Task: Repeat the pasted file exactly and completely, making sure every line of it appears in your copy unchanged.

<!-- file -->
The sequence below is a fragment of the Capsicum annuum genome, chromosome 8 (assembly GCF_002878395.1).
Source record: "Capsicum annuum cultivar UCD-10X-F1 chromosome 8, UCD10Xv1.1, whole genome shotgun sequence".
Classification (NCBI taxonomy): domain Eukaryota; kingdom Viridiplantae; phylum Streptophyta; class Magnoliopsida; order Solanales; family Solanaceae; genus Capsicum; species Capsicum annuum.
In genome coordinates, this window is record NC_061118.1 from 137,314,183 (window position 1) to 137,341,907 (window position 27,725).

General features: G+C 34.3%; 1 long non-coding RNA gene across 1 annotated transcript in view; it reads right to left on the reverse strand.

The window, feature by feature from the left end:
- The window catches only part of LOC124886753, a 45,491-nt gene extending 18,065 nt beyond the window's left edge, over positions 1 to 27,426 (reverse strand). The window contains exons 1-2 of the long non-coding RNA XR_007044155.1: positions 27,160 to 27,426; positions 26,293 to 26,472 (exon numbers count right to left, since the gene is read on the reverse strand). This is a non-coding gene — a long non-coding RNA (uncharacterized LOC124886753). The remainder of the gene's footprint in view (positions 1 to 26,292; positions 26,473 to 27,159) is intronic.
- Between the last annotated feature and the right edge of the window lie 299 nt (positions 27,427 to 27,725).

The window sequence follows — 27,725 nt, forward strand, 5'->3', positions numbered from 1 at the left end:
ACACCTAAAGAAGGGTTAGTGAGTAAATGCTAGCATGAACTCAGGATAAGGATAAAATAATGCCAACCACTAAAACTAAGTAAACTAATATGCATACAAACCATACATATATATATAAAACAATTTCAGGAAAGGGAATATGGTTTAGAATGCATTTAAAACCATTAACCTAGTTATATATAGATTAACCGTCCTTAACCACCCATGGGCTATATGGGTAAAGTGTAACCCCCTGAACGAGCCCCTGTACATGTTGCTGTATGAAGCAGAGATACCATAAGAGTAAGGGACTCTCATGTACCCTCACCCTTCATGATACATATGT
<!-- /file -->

The sequence below is a fragment of the Capsicum annuum genome, chromosome 8 (assembly GCF_002878395.1).
Source record: "Capsicum annuum cultivar UCD-10X-F1 chromosome 8, UCD10Xv1.1, whole genome shotgun sequence".
Classification (NCBI taxonomy): domain Eukaryota; kingdom Viridiplantae; phylum Streptophyta; class Magnoliopsida; order Solanales; family Solanaceae; genus Capsicum; species Capsicum annuum.
In genome coordinates, this window is record NC_061118.1 from 137,314,183 (window position 1) to 137,341,907 (window position 27,725).

General features: G+C 34.3%; 1 long non-coding RNA gene across 1 annotated transcript in view; it reads right to left on the reverse strand.

The window, feature by feature from the left end:
- The window catches only part of LOC124886753, a 45,491-nt gene extending 18,065 nt beyond the window's left edge, over positions 1 to 27,426 (reverse strand). The window contains exons 1-2 of the long non-coding RNA XR_007044155.1: positions 27,160 to 27,426; positions 26,293 to 26,472 (exon numbers count right to left, since the gene is read on the reverse strand). This is a non-coding gene — a long non-coding RNA (uncharacterized LOC124886753). The remainder of the gene's footprint in view (positions 1 to 26,292; positions 26,473 to 27,159) is intronic.
- Between the last annotated feature and the right edge of the window lie 299 nt (positions 27,427 to 27,725).

The window sequence follows — 27,725 nt, forward strand, 5'->3', positions numbered from 1 at the left end:
ACACCTAAAGAAGGGTTAGTGAGTAAATGCTAGCATGAACTCAGGATAAGGATAAAATAATGCCAACCACTAAAACTAAGTAAACTAATATGCATACAAACCATACATATATATATAAAACAATTTCAGGAAAGGGAATATGGTTTAGAATGCATTTAAAACCATTAACCTAGTTATATATAGATTAACCGTCCTTAACCACCCATGGGCTATATGGGTAAAGTGTAACCCCCTGAACGAGCCCCTGTACATGTTGCTGTATGAAGCAGAGATACCATAAGAGTAAGGGACTCTCATGTACCCTCACCCTTCATGATACATATGT